Bob Judd, DVM, DABVP (Equine Medicine), DABVP (Canine and Feline Practice)
Your horse’s tail is controlled by several different muscles. When moving at a walk and trot, the tail swings equally from side to side. Research from the University of Cambridge shows the normal movement of the lower back is symmetrical at a trot in non-lame horses. Hind limb lameness may cause unevenness of movement and can affect the movement of the tail.
It is believed some horses show hind limb lameness by holding their tail to one side or the other, which can be associated with performance-related problems. To figure out the importance of crooked tail findings, a study was performed in the United Kingdom on 500 lame horses and 200 non-lame horses. Results showed that crooked tail carriage occurred more often in lame horses compared to non-lame horses. However, the direction of the tail was not correlated with the side of the lameness. More horses with crooked tails deviated to the left side versus the right side which could be due to rider unevenness.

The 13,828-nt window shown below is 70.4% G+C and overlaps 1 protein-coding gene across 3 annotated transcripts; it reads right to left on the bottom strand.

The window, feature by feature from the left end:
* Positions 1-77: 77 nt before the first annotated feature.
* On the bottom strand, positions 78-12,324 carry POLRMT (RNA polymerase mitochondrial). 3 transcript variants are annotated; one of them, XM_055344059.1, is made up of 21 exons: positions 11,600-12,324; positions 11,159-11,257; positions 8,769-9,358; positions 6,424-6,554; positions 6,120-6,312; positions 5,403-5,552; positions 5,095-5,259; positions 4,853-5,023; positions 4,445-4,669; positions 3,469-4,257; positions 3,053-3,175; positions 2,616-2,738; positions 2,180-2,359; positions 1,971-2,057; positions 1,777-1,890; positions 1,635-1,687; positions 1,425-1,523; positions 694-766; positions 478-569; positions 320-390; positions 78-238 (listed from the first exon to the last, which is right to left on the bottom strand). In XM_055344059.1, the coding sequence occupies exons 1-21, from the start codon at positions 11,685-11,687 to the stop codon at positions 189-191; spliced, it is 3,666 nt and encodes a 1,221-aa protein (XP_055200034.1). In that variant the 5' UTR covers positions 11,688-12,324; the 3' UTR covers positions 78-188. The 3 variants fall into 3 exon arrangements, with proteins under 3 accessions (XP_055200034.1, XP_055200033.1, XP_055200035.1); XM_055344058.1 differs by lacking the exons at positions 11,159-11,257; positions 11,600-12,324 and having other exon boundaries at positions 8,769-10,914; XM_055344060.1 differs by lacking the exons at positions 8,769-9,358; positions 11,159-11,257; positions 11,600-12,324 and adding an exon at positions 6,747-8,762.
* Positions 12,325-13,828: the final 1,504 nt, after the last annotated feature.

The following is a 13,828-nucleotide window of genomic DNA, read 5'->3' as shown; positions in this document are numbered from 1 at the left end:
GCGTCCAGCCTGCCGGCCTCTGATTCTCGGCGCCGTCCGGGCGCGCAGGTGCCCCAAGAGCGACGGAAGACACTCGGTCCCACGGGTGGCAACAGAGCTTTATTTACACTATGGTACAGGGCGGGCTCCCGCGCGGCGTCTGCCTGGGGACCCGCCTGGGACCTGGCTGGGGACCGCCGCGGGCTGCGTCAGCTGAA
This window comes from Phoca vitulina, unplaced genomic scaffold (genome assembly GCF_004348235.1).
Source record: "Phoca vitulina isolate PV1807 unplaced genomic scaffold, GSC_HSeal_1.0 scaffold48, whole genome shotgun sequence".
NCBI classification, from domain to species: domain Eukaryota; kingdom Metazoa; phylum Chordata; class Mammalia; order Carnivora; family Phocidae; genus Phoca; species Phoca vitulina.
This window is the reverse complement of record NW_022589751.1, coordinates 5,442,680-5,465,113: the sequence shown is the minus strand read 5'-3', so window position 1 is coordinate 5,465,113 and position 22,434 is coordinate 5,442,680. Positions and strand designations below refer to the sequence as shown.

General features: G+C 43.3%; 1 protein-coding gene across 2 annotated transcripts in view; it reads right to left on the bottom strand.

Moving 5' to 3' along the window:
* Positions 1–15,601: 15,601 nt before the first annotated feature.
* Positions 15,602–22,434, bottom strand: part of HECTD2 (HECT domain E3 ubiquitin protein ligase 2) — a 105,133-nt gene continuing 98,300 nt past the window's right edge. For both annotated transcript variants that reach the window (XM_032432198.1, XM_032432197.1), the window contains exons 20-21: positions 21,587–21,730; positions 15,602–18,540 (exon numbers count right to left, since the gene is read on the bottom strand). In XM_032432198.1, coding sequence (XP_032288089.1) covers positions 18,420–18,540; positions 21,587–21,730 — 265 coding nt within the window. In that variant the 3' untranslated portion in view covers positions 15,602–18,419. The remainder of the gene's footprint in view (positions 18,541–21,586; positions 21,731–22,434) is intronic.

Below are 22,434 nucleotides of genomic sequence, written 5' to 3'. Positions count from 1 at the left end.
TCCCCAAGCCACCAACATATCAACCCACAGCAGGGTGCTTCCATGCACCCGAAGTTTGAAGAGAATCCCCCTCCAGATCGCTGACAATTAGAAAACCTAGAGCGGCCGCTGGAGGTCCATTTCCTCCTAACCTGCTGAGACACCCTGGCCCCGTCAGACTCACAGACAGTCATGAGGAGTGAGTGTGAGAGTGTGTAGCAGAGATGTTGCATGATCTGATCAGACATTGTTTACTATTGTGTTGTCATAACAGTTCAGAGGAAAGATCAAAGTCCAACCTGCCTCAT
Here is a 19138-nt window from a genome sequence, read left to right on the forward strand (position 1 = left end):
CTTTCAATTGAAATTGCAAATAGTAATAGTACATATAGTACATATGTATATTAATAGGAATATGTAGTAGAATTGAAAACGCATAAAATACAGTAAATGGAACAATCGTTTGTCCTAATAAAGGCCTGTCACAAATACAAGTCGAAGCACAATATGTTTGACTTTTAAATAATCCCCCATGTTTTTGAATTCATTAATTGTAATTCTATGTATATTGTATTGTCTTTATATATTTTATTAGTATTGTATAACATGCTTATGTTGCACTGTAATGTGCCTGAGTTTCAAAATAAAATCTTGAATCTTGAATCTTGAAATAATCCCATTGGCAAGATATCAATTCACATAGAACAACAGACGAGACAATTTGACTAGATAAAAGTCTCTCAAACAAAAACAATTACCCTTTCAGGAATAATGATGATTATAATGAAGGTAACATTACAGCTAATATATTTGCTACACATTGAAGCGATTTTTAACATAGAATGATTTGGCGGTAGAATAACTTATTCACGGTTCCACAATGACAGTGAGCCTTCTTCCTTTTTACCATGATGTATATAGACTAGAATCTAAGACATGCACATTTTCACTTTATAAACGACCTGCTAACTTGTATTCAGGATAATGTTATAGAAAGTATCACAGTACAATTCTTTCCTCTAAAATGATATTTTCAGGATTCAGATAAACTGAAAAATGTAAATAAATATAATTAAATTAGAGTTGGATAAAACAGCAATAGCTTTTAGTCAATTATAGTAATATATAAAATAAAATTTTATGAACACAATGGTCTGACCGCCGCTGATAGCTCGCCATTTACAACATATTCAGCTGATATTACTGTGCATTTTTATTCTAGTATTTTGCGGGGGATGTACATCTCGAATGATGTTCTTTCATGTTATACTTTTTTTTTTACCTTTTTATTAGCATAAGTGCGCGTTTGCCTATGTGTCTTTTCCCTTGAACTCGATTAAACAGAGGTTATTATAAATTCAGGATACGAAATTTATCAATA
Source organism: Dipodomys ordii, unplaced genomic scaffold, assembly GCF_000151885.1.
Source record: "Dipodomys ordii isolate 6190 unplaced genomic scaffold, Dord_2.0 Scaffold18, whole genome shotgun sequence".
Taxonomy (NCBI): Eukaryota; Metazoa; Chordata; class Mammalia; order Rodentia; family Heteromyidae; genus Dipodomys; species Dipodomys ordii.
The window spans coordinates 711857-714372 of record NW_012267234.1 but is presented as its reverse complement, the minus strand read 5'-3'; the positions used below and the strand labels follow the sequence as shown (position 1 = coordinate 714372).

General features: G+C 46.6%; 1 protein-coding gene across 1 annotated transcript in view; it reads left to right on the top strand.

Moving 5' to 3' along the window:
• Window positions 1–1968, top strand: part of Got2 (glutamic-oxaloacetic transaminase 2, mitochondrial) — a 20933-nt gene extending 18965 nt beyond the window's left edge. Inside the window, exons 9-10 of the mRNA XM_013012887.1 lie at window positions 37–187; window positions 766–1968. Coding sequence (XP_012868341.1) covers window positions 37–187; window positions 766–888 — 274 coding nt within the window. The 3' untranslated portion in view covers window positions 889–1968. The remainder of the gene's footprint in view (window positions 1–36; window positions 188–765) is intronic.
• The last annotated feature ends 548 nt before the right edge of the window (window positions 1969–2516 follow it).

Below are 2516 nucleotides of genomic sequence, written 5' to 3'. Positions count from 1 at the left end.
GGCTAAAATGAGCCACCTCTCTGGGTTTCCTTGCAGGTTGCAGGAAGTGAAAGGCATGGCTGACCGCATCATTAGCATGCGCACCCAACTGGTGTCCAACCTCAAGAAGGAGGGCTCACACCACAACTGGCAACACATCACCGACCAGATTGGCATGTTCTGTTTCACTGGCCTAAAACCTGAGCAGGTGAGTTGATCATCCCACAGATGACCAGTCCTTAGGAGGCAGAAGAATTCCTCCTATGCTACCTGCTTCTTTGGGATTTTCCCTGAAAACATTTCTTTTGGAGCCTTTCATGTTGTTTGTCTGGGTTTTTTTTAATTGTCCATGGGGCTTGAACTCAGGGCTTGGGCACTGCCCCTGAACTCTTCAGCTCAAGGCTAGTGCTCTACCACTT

Crooked tail carriage was associated with sacroiliac joint region pain and increased tension of the muscles in the upper back without pain in the upper back. When horses with crooked tails were placed in a circle, the crooked tail carriage increased in the direction of the crooked tail.
Using a local anesthetic to numb the pain from the lameness did not resolve the crooked tail. There are variables other than lameness affecting tail carriage. If your horse has a crooked tail and carries it to one side or the other, you may want to have your veterinarian check for lameness or other cause.